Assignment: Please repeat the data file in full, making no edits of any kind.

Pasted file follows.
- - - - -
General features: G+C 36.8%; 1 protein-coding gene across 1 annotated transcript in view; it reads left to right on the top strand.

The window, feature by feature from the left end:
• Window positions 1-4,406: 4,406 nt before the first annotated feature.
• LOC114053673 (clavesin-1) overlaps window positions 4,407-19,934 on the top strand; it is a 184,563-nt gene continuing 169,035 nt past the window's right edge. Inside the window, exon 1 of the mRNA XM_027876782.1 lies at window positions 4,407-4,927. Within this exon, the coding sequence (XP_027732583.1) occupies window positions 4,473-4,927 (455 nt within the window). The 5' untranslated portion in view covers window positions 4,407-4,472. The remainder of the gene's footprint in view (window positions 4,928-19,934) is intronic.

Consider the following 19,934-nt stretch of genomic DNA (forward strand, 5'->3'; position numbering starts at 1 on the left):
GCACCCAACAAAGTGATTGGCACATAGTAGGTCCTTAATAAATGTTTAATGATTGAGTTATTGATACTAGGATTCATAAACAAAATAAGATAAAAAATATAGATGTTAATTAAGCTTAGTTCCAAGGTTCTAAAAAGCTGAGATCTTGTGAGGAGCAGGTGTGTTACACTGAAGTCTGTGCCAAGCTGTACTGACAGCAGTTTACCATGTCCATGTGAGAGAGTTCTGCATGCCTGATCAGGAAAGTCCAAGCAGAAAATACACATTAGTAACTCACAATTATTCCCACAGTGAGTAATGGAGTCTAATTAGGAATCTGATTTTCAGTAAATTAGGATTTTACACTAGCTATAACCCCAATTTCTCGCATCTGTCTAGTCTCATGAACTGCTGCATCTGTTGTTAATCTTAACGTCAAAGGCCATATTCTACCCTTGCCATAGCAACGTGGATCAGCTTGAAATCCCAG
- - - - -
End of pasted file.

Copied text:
General features: G+C 36.8%; 1 protein-coding gene across 1 annotated transcript in view; it reads left to right on the top strand.

The window, feature by feature from the left end:
• Window positions 1-4,406: 4,406 nt before the first annotated feature.
• LOC114053673 (clavesin-1) overlaps window positions 4,407-19,934 on the top strand; it is a 184,563-nt gene continuing 169,035 nt past the window's right edge. Inside the window, exon 1 of the mRNA XM_027876782.1 lies at window positions 4,407-4,927. Within this exon, the coding sequence (XP_027732583.1) occupies window positions 4,473-4,927 (455 nt within the window). The 5' untranslated portion in view covers window positions 4,407-4,472. The remainder of the gene's footprint in view (window positions 4,928-19,934) is intronic.

Consider the following 19,934-nt stretch of genomic DNA (forward strand, 5'->3'; position numbering starts at 1 on the left):
GCACCCAACAAAGTGATTGGCACATAGTAGGTCCTTAATAAATGTTTAATGATTGAGTTATTGATACTAGGATTCATAAACAAAATAAGATAAAAAATATAGATGTTAATTAAGCTTAGTTCCAAGGTTCTAAAAAGCTGAGATCTTGTGAGGAGCAGGTGTGTTACACTGAAGTCTGTGCCAAGCTGTACTGACAGCAGTTTACCATGTCCATGTGAGAGAGTTCTGCATGCCTGATCAGGAAAGTCCAAGCAGAAAATACACATTAGTAACTCACAATTATTCCCACAGTGAGTAATGGAGTCTAATTAGGAATCTGATTTTCAGTAAATTAGGATTTTACACTAGCTATAACCCCAATTTCTCGCATCTGTCTAGTCTCATGAACTGCTGCATCTGTTGTTAATCTTAACGTCAAAGGCCATATTCTACCCTTGCCATAGCAACGTGGATCAGCTTGAAATCCCAG